Q: How did you start conducting research on peace and trade?
All my work at the Cato Institute is aimed at some aspect of trade and international integration. What inspired me to do more work on trade and peace was, in fact, 11 September 2001.
After the terrorist attacks of that day, one of my colleagues did a study looking at trade in the Middle East, which is one of the least globalized regions of the world. Outside of oil, the Middle East does very little trading with the rest of the world. A shockingly small amount! This contributes to frustration in that part of the world. It is not so much poverty that breeds terrorism and things like that but a lack of opportunity, a kind of stagnant economy, a stagnant political process where there is no competition.
Based on that research, I thought we really have to step back and do a systematic study of trade, democracy, human rights and peace. Thus, in 2004 Cato published a study of mine looking at the relationship between trade, democracy and human rights. We found a strong correlation. Countries that are open to trade are more likely to be democracies and to respect human rights –– for various reasons. And that leads one to talk about trade and peace. There is a history behind that.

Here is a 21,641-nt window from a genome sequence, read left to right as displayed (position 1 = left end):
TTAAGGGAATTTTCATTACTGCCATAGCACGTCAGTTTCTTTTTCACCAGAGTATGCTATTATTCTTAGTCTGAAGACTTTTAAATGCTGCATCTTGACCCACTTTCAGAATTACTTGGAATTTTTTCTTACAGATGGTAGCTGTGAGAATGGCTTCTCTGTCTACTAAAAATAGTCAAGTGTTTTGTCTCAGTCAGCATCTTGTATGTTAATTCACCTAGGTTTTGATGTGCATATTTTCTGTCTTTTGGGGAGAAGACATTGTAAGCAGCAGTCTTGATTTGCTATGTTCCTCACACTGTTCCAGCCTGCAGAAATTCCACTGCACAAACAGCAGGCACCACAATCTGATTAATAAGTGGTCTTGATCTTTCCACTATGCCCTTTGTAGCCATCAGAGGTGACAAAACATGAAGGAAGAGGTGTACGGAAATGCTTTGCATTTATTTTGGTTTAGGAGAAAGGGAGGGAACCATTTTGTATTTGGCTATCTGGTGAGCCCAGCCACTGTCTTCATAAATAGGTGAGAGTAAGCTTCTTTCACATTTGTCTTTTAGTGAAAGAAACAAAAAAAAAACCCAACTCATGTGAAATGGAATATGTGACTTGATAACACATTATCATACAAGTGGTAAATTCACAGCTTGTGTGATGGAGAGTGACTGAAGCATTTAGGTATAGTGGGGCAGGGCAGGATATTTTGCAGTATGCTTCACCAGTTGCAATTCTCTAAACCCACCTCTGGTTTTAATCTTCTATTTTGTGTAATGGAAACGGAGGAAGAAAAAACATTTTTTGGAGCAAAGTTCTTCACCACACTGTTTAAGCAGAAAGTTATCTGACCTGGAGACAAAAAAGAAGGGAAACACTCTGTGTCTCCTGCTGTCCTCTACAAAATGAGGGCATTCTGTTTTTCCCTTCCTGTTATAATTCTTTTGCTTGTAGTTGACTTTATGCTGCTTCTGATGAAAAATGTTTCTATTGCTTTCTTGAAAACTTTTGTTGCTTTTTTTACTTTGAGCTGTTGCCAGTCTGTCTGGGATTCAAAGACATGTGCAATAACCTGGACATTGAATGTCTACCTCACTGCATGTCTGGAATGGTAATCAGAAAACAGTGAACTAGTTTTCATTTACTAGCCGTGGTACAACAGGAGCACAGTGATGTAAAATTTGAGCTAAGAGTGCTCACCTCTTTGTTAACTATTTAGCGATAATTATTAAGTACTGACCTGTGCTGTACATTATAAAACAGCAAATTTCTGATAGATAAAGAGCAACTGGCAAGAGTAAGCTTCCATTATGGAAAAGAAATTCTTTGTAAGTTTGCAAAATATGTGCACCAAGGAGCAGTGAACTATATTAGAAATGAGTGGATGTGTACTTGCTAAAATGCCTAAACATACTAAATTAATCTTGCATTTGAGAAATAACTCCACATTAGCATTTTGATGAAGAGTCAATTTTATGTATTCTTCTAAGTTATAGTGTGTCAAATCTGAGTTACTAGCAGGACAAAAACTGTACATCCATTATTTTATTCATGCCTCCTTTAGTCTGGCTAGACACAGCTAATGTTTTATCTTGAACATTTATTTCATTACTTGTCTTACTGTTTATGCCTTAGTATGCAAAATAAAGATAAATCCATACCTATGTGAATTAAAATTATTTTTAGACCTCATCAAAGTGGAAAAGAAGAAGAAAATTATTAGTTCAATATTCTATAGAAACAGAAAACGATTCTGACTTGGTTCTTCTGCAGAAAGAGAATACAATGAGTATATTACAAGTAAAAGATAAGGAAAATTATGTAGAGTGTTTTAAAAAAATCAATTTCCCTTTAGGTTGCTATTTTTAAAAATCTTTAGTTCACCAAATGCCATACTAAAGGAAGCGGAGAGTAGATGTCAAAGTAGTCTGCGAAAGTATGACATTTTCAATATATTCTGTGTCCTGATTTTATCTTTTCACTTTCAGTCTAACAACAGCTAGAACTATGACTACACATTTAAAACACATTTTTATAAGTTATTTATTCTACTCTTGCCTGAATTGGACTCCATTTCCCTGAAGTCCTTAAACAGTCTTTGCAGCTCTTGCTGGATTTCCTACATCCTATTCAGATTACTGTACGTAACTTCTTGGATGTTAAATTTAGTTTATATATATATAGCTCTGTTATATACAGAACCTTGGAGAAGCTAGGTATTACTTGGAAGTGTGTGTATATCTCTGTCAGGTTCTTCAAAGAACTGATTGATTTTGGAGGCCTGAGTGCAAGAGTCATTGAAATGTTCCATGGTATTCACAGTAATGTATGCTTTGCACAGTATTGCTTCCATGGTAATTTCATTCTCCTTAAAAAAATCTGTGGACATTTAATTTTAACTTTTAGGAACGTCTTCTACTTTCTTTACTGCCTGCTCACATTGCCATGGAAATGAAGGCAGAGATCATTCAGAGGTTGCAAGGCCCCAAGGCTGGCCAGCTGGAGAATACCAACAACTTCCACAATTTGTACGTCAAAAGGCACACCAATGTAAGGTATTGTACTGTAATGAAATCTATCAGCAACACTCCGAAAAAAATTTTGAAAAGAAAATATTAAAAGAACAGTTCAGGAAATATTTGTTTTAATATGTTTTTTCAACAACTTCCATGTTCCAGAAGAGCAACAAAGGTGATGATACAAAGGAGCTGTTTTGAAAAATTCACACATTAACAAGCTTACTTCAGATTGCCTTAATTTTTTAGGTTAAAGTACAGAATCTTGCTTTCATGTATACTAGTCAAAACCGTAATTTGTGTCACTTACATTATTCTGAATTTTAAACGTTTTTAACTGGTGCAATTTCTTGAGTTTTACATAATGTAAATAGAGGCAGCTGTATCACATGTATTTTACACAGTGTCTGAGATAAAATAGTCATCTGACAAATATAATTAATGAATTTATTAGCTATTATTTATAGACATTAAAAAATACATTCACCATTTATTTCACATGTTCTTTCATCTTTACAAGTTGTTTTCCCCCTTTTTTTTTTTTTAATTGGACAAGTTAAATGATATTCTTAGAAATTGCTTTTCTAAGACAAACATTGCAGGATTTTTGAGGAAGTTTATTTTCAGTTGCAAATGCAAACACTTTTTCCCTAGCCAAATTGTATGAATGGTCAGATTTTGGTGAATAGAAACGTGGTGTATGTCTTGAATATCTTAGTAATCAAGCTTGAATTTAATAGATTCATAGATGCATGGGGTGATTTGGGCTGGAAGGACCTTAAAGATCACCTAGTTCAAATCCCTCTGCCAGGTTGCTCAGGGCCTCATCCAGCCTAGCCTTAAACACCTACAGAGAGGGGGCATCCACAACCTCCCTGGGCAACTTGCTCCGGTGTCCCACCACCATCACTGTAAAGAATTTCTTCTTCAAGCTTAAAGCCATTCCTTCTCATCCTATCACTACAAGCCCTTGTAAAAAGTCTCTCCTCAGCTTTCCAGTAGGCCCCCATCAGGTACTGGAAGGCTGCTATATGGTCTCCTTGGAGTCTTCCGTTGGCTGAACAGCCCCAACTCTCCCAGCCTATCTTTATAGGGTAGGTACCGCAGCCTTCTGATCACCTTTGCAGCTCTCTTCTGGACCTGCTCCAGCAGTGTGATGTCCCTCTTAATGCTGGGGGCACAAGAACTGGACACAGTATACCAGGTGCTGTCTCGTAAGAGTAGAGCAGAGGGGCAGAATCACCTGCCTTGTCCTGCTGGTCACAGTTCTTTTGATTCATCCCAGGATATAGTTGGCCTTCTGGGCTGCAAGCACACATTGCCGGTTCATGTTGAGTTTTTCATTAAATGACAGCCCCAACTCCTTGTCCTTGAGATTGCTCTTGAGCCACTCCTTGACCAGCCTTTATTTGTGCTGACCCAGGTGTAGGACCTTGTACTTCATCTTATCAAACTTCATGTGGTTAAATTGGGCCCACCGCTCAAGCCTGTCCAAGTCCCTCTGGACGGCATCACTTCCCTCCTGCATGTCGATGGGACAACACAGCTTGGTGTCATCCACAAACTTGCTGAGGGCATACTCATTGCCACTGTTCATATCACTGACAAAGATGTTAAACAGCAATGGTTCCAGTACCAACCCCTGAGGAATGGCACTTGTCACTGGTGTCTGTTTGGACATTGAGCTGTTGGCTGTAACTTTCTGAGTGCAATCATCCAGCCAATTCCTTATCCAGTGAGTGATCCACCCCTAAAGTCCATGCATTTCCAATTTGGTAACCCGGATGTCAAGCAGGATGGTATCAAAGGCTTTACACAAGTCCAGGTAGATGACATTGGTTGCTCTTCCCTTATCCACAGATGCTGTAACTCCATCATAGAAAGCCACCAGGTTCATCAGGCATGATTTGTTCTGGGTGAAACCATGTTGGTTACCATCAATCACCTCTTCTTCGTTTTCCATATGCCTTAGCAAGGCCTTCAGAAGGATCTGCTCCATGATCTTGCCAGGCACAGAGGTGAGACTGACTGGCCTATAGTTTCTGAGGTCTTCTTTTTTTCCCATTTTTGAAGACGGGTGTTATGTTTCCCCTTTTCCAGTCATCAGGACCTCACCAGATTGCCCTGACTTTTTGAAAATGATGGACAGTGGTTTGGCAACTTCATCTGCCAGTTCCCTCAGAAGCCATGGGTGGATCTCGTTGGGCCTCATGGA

At the end of the Second World War, when the General Agreement on Tariffs and Trade (GATT) was set up in 1947, the founders were partly motivated by economic development and rebuilding after the war, and the very strong consideration they had was towards peace. What we have tried to do at Cato and through other publications is to show that it was not an isolated notion that they had. It’s grounded in human history that people who trade with each other are more likely to live in peace.
Q: Has that always been the case?
I’m not a historian, but you can read history and you will see a link from trade/economic relations to more peaceful social relations or peace between countries.